Introduction[edit | edit source]
An important part of being able to understand and speak Korean is that one must have a firm understanding of the grammar used to make coherent sentences. During these first few lessons we shall focus on building a usable grammar base. In this lesson, we will learn some more useful particles, Present progressive, future tense, and the requesting form. We will also learn some new grammar, but it will not be the main focus of this lesson.
Conversation[edit | edit source]
Here we find Joseph meeting 찬호 again.
Dialogue[edit | edit source]
- 찬호: 앗! 오래간만 입니다, 조세프!
- 조세프: 네, 안녕하십니까, 찬호?
- 찬호: 네. 저는 지금 학교로 가고 있습니다.
- 조세프: 선생님을 만나겠습니까?
- 찬호: 아니요, 공부하겠습니다. 조세프는 오늘 숙제를 하겠습니까?
- 조세프: 네, 저는 집에서 하겠습니다.
- 찬호: 그래요. 안녕히 가십시오.
- 조세프: 안녕히 계십시오.
Conversation review[edit | edit source]
찬호 begins with another greeting:
"오래간만 입니다" can be translated as: "Long time, no see" in English. At first, it's a hard expression to pronounce, but a little bit of practice should untie your tongue.
- 조세프: 네, 안녕하십니까, 찬호?
- 찬호: 네. 저는 지금 학교로 가고 있습니다.
|Yes.||I (topic)||now||school||(to/towards)||go (verb stem)||(present progressive)|
New vocabulary, new particle, new verb tense. 지금 means “now”. In a later lesson, we will learn many words such as "later, tomorrow, yesterday, just a second ago, etc". In the next part, 찬호 uses a new particle with a similar meaning to what we learned before: "N + (으)로". This particle means "to", "toward", or "in the direction of". It can be interchanged with "에" relatively safely, but "로" with its additional usages, is a little more versatile. If the noun ends in a consonant then it becomes "으로" (집으로). Simple.
Finally, we have a new verb tense: the present progressive tense. It can also be made into a statement or question by adding the "VS + 고 있습니다" or "VS + 고 있습니까" forms. The strange thing about this verb tense is that the standard "VS + ㅂ/습니다" can mean the same thing! Remember in lesson 1, Joseph said "집에 갑니다". This could have also been said "집에 가고있습니다" or even "집으로 가고 있습니다." It is your choice. Some combinations sound more natural to others, but a beginning student doesn't have to be concerned with that. You will eventually get the feel of what sounds right.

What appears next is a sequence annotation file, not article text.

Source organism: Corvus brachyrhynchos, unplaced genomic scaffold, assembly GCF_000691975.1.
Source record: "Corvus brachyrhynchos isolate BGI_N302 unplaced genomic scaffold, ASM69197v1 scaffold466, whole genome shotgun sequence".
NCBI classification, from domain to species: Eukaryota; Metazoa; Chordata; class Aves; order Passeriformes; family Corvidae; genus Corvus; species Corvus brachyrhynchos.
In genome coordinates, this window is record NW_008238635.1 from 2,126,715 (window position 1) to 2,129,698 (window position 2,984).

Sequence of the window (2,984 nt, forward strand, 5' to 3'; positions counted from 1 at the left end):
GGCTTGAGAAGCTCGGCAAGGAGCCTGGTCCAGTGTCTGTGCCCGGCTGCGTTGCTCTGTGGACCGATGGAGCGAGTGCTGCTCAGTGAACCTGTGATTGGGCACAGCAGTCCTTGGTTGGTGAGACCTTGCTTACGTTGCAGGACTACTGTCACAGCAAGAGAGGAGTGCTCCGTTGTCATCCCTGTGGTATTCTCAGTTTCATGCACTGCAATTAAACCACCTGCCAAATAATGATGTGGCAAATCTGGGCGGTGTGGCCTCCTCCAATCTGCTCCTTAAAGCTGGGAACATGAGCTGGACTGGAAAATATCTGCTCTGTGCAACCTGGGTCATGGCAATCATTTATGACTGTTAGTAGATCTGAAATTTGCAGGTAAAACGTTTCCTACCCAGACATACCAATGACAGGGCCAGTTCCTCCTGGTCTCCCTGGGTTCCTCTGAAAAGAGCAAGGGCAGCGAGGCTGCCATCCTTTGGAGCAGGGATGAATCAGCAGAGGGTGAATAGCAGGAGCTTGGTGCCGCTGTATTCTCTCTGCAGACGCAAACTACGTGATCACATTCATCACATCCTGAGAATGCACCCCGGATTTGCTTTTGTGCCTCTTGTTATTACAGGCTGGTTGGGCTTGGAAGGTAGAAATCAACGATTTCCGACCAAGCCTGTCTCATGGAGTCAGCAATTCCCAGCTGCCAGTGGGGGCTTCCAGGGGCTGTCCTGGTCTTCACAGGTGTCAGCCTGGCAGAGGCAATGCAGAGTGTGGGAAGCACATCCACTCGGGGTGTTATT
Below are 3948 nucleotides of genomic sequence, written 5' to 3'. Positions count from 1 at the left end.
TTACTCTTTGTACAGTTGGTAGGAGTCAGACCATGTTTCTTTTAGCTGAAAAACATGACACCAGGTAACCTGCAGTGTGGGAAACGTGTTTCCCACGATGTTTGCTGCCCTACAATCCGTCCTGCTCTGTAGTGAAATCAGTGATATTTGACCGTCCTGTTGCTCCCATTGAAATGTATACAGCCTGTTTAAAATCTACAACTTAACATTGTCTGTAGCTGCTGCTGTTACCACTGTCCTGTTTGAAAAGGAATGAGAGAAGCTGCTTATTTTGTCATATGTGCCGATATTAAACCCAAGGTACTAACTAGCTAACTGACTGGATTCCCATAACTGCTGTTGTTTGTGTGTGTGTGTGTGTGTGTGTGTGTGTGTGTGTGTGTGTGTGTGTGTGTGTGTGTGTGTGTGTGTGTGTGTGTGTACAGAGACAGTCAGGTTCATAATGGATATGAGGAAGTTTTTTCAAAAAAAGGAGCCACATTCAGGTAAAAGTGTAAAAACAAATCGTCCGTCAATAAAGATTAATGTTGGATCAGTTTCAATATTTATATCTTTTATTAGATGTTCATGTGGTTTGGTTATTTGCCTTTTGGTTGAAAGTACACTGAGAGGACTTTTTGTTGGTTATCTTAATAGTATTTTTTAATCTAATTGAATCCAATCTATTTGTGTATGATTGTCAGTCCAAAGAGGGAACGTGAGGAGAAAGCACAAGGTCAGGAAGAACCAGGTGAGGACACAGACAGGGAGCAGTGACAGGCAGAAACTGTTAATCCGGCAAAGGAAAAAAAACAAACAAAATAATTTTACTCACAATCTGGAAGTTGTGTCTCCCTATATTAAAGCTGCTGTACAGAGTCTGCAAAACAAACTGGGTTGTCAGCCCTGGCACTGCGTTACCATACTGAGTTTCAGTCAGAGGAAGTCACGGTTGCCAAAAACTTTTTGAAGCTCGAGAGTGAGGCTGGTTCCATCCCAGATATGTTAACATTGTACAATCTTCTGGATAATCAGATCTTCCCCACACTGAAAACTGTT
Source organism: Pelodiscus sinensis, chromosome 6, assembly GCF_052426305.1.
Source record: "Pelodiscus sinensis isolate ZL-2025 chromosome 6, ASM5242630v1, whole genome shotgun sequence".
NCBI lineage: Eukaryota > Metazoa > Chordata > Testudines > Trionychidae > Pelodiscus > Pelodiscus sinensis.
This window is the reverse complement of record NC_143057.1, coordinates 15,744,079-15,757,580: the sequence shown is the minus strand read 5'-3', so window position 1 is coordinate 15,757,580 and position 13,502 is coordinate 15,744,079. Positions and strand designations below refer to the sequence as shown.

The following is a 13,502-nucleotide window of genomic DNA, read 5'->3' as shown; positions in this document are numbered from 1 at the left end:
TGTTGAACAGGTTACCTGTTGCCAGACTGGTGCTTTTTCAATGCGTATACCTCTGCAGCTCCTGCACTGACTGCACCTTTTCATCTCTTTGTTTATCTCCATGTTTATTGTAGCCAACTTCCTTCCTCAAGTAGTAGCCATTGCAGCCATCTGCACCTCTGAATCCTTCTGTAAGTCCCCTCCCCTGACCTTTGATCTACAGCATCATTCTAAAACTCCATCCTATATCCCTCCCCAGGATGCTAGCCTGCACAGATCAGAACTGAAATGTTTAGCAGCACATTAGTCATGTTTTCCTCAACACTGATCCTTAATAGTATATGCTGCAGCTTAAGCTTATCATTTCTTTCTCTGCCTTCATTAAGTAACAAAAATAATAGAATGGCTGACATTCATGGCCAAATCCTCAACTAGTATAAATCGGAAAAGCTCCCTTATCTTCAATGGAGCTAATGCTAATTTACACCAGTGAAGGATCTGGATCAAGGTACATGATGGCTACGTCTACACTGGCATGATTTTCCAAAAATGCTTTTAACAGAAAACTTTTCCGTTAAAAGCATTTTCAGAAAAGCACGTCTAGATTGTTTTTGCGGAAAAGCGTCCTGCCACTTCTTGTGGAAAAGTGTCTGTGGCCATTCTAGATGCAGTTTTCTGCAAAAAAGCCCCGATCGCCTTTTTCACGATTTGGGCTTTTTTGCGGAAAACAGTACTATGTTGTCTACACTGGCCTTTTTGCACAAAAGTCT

- 조새프: 선생님을 만나겠습니까?
This might sound funny, but one of the most important things to learn in Korean is not found in this sentence. Where is the subject? Is it 선생님 (“teacher”)? No, there is no subject. In Korean, if the subject of the next sentence is understood, it can be omitted. This is often found in colloquial English:
- English speaker A: "I'm a little busy."
- English speaker B: "Oh, studying today?"
However, in Korean, you can omit the subject more freely than English, and sometimes other elements can also be omitted, resulting in very short sentences. Well, if 선생님 ("teacher") isn't the subject, what is it? It's the direct object!
The particle 을 is used to designate the direct object of the sentence, i.e. the thing or person upon which the action is happening. In most textbooks, this is usually denoted as "을/를" because "을" comes after words ending in a consonant, and "를" comes after words in a vowel. This particle is omitable, but for the beginner, it's best left in so nothing gets confused.
Now, based on what we have learned so far, one might guess that the verb stem of the verb in this sentence is "만나겠다", which is a perfectly logical guess, but wrong. The actual verb stem is "만나다" which means "to meet" (as you might have gleaned from the previous paragraph). The "겠습니다" or, more correctly "겠다" is the future tense form. For this form, it is unimportant whether the verb stem ends in a consonant or vowel. Simply add "겠" and then finish off with "습니다" to speak politely. Easy as 파이, no?